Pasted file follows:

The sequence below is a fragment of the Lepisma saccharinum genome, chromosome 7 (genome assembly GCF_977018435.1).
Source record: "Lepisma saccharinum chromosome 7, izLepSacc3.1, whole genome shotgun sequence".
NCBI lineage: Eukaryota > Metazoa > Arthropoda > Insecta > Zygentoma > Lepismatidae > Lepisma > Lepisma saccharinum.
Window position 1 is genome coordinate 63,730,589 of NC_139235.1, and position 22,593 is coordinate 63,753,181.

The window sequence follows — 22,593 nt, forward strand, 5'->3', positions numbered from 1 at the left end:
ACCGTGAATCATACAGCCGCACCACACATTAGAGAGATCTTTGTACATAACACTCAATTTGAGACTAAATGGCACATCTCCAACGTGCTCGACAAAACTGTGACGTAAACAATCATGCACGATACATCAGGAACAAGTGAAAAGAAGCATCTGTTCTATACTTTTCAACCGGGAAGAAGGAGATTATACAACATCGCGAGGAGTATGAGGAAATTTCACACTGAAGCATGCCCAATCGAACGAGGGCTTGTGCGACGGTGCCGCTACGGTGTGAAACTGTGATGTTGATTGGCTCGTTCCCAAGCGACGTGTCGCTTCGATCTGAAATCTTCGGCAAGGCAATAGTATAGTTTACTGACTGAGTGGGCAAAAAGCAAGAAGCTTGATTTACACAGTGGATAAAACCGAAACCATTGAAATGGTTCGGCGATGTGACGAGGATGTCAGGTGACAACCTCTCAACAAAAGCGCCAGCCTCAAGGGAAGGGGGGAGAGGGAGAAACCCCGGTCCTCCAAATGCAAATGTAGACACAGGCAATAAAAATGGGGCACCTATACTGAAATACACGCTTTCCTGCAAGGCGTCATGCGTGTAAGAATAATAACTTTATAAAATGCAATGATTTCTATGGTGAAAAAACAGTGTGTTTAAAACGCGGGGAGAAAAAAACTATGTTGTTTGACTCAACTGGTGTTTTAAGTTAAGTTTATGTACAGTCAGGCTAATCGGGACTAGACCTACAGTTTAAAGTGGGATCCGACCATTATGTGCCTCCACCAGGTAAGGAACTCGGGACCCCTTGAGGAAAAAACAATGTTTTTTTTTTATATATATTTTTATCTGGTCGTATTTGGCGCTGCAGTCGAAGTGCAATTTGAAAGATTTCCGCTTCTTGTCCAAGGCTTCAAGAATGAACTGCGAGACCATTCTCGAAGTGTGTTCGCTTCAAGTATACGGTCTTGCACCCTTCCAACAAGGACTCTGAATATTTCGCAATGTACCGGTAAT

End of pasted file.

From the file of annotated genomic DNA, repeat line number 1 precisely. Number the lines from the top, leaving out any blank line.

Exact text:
The sequence below is a fragment of the Lepisma saccharinum genome, chromosome 7 (genome assembly GCF_977018435.1).